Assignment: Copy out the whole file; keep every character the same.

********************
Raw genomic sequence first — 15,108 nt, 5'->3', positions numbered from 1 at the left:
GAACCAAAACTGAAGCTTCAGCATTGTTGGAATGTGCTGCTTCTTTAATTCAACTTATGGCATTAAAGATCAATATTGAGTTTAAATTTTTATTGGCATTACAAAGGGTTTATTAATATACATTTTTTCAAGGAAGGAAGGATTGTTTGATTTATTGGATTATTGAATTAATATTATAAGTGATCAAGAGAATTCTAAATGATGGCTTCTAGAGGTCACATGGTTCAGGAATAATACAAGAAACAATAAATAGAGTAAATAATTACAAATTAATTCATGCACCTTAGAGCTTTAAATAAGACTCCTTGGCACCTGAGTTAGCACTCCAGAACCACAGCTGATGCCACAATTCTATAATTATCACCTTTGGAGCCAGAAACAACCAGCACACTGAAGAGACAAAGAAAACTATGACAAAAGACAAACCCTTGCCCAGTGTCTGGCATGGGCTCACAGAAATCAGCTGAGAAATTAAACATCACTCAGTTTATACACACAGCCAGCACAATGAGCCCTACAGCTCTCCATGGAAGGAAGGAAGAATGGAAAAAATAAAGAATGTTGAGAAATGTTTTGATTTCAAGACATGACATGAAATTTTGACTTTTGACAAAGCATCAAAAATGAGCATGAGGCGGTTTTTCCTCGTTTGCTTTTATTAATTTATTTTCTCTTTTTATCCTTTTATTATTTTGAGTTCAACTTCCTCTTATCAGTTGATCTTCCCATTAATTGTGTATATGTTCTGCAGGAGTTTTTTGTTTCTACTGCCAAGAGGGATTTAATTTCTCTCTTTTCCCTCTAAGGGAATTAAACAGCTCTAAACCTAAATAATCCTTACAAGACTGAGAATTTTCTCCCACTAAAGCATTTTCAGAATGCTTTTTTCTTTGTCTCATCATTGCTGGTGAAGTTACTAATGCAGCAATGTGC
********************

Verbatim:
Raw genomic sequence first — 15,108 nt, 5'->3', positions numbered from 1 at the left:
GAACCAAAACTGAAGCTTCAGCATTGTTGGAATGTGCTGCTTCTTTAATTCAACTTATGGCATTAAAGATCAATATTGAGTTTAAATTTTTATTGGCATTACAAAGGGTTTATTAATATACATTTTTTCAAGGAAGGAAGGATTGTTTGATTTATTGGATTATTGAATTAATATTATAAGTGATCAAGAGAATTCTAAATGATGGCTTCTAGAGGTCACATGGTTCAGGAATAATACAAGAAACAATAAATAGAGTAAATAATTACAAATTAATTCATGCACCTTAGAGCTTTAAATAAGACTCCTTGGCACCTGAGTTAGCACTCCAGAACCACAGCTGATGCCACAATTCTATAATTATCACCTTTGGAGCCAGAAACAACCAGCACACTGAAGAGACAAAGAAAACTATGACAAAAGACAAACCCTTGCCCAGTGTCTGGCATGGGCTCACAGAAATCAGCTGAGAAATTAAACATCACTCAGTTTATACACACAGCCAGCACAATGAGCCCTACAGCTCTCCATGGAAGGAAGGAAGAATGGAAAAAATAAAGAATGTTGAGAAATGTTTTGATTTCAAGACATGACATGAAATTTTGACTTTTGACAAAGCATCAAAAATGAGCATGAGGCGGTTTTTCCTCGTTTGCTTTTATTAATTTATTTTCTCTTTTTATCCTTTTATTATTTTGAGTTCAACTTCCTCTTATCAGTTGATCTTCCCATTAATTGTGTATATGTTCTGCAGGAGTTTTTTGTTTCTACTGCCAAGAGGGATTTAATTTCTCTCTTTTCCCTCTAAGGGAATTAAACAGCTCTAAACCTAAATAATCCTTACAAGACTGAGAATTTTCTCCCACTAAAGCATTTTCAGAATGCTTTTTTCTTTGTCTCATCATTGCTGGTGAAGTTACTAATGCAGCAATGTGC